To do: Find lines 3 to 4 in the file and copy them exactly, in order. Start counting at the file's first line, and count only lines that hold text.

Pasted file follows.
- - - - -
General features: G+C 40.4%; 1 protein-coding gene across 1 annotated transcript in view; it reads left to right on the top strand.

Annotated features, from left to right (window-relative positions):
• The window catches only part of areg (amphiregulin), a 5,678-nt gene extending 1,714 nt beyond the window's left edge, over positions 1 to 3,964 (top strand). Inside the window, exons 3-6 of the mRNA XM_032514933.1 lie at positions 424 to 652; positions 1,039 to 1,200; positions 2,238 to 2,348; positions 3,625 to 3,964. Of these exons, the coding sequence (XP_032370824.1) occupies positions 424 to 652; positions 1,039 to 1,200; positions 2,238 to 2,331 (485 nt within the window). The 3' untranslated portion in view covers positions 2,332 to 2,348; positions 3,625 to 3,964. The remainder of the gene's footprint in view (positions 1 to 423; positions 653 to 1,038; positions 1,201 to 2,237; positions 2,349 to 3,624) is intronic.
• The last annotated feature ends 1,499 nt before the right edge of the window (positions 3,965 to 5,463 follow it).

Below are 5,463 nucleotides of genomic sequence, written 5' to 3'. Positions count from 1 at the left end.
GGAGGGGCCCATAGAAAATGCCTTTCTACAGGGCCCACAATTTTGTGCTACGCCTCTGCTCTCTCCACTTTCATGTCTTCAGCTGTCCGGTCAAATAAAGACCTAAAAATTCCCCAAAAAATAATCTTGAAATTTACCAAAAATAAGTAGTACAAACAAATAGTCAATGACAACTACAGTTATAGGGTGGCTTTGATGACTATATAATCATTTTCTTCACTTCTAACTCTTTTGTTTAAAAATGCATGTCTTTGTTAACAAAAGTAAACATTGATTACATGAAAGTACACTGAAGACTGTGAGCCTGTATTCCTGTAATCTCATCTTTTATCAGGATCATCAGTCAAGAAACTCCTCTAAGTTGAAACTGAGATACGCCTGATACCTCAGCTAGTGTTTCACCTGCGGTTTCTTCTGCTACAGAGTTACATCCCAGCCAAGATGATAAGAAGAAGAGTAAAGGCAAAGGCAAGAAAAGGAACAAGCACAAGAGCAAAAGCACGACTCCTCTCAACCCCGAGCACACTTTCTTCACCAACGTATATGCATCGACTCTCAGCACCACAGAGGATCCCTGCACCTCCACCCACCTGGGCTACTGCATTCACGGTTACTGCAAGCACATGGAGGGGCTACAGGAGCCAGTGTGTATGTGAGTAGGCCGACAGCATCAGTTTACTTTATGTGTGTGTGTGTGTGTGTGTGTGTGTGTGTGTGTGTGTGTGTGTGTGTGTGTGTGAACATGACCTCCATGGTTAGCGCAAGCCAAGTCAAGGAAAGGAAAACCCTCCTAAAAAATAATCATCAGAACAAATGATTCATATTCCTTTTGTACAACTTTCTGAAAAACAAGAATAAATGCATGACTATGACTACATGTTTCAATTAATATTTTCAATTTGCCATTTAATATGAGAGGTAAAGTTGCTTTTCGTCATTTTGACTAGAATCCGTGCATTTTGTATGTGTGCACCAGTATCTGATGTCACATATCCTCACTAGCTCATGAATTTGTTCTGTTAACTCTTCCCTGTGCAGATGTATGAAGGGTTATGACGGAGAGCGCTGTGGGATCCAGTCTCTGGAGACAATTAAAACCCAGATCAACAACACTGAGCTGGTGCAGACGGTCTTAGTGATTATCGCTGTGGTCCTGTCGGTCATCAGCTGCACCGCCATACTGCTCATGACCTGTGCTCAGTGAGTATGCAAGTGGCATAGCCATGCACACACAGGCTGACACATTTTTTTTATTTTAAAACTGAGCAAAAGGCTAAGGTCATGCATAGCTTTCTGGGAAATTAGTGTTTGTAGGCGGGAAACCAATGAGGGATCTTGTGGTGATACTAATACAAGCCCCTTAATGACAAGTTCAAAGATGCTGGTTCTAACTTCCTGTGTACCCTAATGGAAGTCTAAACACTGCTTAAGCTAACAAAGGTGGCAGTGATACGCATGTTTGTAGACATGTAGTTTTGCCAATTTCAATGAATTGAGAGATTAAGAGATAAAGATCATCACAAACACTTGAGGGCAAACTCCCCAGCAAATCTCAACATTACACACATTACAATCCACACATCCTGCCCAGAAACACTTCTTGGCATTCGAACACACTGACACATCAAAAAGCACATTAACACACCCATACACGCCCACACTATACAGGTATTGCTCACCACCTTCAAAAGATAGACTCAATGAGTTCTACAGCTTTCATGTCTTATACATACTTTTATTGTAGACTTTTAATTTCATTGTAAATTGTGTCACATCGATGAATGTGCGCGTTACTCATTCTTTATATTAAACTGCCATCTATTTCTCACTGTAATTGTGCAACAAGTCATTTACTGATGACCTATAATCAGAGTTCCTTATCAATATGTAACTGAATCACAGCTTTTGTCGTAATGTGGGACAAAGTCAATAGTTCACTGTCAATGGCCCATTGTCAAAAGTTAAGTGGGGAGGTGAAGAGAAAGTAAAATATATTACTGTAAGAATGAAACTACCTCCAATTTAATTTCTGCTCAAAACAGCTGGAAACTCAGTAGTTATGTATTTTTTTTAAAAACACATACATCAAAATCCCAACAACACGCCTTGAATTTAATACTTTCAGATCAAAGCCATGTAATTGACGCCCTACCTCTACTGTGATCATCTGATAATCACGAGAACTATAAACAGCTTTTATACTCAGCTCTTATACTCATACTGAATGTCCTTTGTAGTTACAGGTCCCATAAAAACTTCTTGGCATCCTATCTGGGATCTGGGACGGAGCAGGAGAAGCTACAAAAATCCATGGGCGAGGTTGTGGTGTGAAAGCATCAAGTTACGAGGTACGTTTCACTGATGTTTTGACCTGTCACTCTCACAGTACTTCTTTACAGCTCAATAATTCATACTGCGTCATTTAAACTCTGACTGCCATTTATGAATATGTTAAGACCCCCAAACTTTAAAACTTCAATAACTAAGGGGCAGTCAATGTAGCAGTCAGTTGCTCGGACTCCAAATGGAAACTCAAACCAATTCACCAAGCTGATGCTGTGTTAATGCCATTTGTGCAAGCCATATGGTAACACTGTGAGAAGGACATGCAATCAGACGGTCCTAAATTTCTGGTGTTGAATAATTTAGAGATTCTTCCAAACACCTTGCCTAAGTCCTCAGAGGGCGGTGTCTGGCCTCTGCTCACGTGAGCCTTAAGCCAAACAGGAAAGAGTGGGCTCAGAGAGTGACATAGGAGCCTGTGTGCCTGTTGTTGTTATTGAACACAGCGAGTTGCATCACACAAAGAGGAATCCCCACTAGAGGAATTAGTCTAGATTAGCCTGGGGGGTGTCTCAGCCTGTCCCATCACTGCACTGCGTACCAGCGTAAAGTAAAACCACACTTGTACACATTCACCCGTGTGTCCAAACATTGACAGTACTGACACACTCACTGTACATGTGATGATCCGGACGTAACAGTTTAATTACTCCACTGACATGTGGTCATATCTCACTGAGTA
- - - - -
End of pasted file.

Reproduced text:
• The window catches only part of areg (amphiregulin), a 5,678-nt gene extending 1,714 nt beyond the window's left edge, over positions 1 to 3,964 (top strand). Inside the window, exons 3-6 of the mRNA XM_032514933.1 lie at positions 424 to 652; positions 1,039 to 1,200; positions 2,238 to 2,348; positions 3,625 to 3,964. Of these exons, the coding sequence (XP_032370824.1) occupies positions 424 to 652; positions 1,039 to 1,200; positions 2,238 to 2,331 (485 nt within the window). The 3' untranslated portion in view covers positions 2,332 to 2,348; positions 3,625 to 3,964. The remainder of the gene's footprint in view (positions 1 to 423; positions 653 to 1,038; positions 1,201 to 2,237; positions 2,349 to 3,624) is intronic.
• The last annotated feature ends 1,499 nt before the right edge of the window (positions 3,965 to 5,463 follow it).